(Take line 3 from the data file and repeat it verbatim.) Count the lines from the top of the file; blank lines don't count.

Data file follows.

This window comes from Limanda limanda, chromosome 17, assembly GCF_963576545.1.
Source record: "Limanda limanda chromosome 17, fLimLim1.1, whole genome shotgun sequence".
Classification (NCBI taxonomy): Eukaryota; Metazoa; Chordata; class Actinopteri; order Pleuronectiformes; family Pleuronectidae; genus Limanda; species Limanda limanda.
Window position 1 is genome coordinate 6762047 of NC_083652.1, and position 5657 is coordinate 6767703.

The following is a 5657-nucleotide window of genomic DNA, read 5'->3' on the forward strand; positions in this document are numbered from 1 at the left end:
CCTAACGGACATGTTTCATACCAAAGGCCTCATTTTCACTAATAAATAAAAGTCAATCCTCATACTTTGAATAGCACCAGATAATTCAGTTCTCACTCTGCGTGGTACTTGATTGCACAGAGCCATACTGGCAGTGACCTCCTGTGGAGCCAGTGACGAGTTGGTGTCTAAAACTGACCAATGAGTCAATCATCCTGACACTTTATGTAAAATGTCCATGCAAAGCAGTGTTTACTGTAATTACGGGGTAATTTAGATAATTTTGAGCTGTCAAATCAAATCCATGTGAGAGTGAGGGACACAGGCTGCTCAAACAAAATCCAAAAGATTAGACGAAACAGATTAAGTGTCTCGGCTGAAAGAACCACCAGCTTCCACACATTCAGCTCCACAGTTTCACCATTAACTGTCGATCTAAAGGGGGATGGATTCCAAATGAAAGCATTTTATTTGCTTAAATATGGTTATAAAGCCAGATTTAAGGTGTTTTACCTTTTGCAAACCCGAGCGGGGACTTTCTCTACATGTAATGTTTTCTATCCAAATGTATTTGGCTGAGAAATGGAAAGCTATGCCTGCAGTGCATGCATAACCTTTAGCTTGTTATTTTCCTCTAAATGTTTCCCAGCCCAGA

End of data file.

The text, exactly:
Classification (NCBI taxonomy): Eukaryota; Metazoa; Chordata; class Actinopteri; order Pleuronectiformes; family Pleuronectidae; genus Limanda; species Limanda limanda.